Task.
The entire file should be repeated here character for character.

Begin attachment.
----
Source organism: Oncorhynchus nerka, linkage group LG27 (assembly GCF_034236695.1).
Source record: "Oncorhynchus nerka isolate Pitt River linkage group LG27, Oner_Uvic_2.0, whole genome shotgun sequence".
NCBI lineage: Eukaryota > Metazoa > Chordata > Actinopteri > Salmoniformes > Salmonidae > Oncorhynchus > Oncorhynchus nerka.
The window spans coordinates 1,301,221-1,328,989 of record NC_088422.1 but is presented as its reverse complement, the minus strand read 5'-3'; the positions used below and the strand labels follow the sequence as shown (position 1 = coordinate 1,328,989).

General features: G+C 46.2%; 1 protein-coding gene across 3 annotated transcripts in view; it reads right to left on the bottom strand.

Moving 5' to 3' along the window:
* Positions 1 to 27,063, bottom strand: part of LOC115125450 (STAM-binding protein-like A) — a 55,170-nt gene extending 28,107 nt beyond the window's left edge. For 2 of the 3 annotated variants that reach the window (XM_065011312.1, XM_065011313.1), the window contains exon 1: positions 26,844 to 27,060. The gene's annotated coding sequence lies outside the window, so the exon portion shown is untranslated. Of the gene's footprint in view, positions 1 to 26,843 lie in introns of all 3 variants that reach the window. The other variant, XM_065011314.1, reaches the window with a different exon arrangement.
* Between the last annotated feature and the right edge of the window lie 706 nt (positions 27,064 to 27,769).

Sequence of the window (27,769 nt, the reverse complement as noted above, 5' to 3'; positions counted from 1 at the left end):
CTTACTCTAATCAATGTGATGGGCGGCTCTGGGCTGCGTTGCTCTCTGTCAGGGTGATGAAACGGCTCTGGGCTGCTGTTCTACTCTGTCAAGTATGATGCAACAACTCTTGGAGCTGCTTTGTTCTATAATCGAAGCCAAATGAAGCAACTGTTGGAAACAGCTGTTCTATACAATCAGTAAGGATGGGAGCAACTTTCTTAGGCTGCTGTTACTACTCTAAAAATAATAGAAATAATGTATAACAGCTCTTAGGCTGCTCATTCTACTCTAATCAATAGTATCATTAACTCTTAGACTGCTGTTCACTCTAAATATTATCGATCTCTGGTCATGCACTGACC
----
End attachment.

Source organism: Oncorhynchus nerka, linkage group LG27 (assembly GCF_034236695.1).
Source record: "Oncorhynchus nerka isolate Pitt River linkage group LG27, Oner_Uvic_2.0, whole genome shotgun sequence".
NCBI lineage: Eukaryota > Metazoa > Chordata > Actinopteri > Salmoniformes > Salmonidae > Oncorhynchus > Oncorhynchus nerka.
The window spans coordinates 1,301,221-1,328,989 of record NC_088422.1 but is presented as its reverse complement, the minus strand read 5'-3'; the positions used below and the strand labels follow the sequence as shown (position 1 = coordinate 1,328,989).

General features: G+C 46.2%; 1 protein-coding gene across 3 annotated transcripts in view; it reads right to left on the bottom strand.

Moving 5' to 3' along the window:
* Positions 1 to 27,063, bottom strand: part of LOC115125450 (STAM-binding protein-like A) — a 55,170-nt gene extending 28,107 nt beyond the window's left edge. For 2 of the 3 annotated variants that reach the window (XM_065011312.1, XM_065011313.1), the window contains exon 1: positions 26,844 to 27,060. The gene's annotated coding sequence lies outside the window, so the exon portion shown is untranslated. Of the gene's footprint in view, positions 1 to 26,843 lie in introns of all 3 variants that reach the window. The other variant, XM_065011314.1, reaches the window with a different exon arrangement.
* Between the last annotated feature and the right edge of the window lie 706 nt (positions 27,064 to 27,769).

Sequence of the window (27,769 nt, the reverse complement as noted above, 5' to 3'; positions counted from 1 at the left end):
CTTACTCTAATCAATGTGATGGGCGGCTCTGGGCTGCGTTGCTCTCTGTCAGGGTGATGAAACGGCTCTGGGCTGCTGTTCTACTCTGTCAAGTATGATGCAACAACTCTTGGAGCTGCTTTGTTCTATAATCGAAGCCAAATGAAGCAACTGTTGGAAACAGCTGTTCTATACAATCAGTAAGGATGGGAGCAACTTTCTTAGGCTGCTGTTACTACTCTAAAAATAATAGAAATAATGTATAACAGCTCTTAGGCTGCTCATTCTACTCTAATCAATAGTATCATTAACTCTTAGACTGCTGTTCACTCTAAATATTATCGATCTCTGGTCATGCACTGACC